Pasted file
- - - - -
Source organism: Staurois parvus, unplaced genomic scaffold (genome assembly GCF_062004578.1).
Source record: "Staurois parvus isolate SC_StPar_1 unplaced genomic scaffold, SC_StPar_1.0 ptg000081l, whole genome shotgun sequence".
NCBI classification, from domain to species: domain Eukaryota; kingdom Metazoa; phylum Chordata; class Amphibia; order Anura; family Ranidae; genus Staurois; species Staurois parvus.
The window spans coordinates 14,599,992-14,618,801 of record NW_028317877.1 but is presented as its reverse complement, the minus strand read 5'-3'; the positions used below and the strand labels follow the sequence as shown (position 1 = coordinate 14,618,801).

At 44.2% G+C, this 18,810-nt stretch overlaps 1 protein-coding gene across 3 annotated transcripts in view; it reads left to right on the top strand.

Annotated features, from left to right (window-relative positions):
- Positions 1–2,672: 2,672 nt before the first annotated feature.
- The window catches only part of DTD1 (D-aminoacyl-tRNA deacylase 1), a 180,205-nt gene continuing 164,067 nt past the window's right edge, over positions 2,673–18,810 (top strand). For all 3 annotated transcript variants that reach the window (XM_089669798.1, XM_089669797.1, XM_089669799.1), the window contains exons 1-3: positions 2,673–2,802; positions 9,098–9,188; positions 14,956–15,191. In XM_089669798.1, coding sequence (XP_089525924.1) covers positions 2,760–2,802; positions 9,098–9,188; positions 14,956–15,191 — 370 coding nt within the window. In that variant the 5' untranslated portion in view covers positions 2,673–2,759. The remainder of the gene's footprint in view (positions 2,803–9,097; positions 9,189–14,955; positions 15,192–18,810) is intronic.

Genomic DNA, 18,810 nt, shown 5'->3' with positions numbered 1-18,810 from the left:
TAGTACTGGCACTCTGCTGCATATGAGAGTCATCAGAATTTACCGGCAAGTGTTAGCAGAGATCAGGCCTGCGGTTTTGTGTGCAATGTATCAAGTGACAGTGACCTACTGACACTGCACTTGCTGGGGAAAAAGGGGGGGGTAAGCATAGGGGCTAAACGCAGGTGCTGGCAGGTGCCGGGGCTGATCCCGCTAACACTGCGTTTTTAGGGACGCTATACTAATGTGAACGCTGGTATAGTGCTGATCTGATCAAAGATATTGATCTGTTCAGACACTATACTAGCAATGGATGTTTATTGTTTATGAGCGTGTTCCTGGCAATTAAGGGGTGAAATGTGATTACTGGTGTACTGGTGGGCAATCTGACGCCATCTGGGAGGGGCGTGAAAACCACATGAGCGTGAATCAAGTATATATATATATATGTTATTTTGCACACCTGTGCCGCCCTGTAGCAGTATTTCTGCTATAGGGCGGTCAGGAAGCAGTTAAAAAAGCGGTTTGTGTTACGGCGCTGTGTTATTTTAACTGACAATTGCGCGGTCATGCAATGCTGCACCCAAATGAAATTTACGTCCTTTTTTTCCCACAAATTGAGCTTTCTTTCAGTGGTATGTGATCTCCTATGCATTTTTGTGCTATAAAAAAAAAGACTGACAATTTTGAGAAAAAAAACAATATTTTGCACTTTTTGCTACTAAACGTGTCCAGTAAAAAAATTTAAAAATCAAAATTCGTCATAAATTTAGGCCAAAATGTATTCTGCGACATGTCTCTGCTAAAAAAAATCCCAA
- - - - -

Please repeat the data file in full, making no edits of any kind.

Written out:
Source organism: Staurois parvus, unplaced genomic scaffold (genome assembly GCF_062004578.1).
Source record: "Staurois parvus isolate SC_StPar_1 unplaced genomic scaffold, SC_StPar_1.0 ptg000081l, whole genome shotgun sequence".
NCBI classification, from domain to species: domain Eukaryota; kingdom Metazoa; phylum Chordata; class Amphibia; order Anura; family Ranidae; genus Staurois; species Staurois parvus.
The window spans coordinates 14,599,992-14,618,801 of record NW_028317877.1 but is presented as its reverse complement, the minus strand read 5'-3'; the positions used below and the strand labels follow the sequence as shown (position 1 = coordinate 14,618,801).

At 44.2% G+C, this 18,810-nt stretch overlaps 1 protein-coding gene across 3 annotated transcripts in view; it reads left to right on the top strand.

Annotated features, from left to right (window-relative positions):
- Positions 1–2,672: 2,672 nt before the first annotated feature.
- The window catches only part of DTD1 (D-aminoacyl-tRNA deacylase 1), a 180,205-nt gene continuing 164,067 nt past the window's right edge, over positions 2,673–18,810 (top strand). For all 3 annotated transcript variants that reach the window (XM_089669798.1, XM_089669797.1, XM_089669799.1), the window contains exons 1-3: positions 2,673–2,802; positions 9,098–9,188; positions 14,956–15,191. In XM_089669798.1, coding sequence (XP_089525924.1) covers positions 2,760–2,802; positions 9,098–9,188; positions 14,956–15,191 — 370 coding nt within the window. In that variant the 5' untranslated portion in view covers positions 2,673–2,759. The remainder of the gene's footprint in view (positions 2,803–9,097; positions 9,189–14,955; positions 15,192–18,810) is intronic.

Genomic DNA, 18,810 nt, shown 5'->3' with positions numbered 1-18,810 from the left:
TAGTACTGGCACTCTGCTGCATATGAGAGTCATCAGAATTTACCGGCAAGTGTTAGCAGAGATCAGGCCTGCGGTTTTGTGTGCAATGTATCAAGTGACAGTGACCTACTGACACTGCACTTGCTGGGGAAAAAGGGGGGGGTAAGCATAGGGGCTAAACGCAGGTGCTGGCAGGTGCCGGGGCTGATCCCGCTAACACTGCGTTTTTAGGGACGCTATACTAATGTGAACGCTGGTATAGTGCTGATCTGATCAAAGATATTGATCTGTTCAGACACTATACTAGCAATGGATGTTTATTGTTTATGAGCGTGTTCCTGGCAATTAAGGGGTGAAATGTGATTACTGGTGTACTGGTGGGCAATCTGACGCCATCTGGGAGGGGCGTGAAAACCACATGAGCGTGAATCAAGTATATATATATATATGTTATTTTGCACACCTGTGCCGCCCTGTAGCAGTATTTCTGCTATAGGGCGGTCAGGAAGCAGTTAAAAAAGCGGTTTGTGTTACGGCGCTGTGTTATTTTAACTGACAATTGCGCGGTCATGCAATGCTGCACCCAAATGAAATTTACGTCCTTTTTTTCCCACAAATTGAGCTTTCTTTCAGTGGTATGTGATCTCCTATGCATTTTTGTGCTATAAAAAAAAAGACTGACAATTTTGAGAAAAAAAACAATATTTTGCACTTTTTGCTACTAAACGTGTCCAGTAAAAAAATTTAAAAATCAAAATTCGTCATAAATTTAGGCCAAAATGTATTCTGCGACATGTCTCTGCTAAAAAAAATCCCAA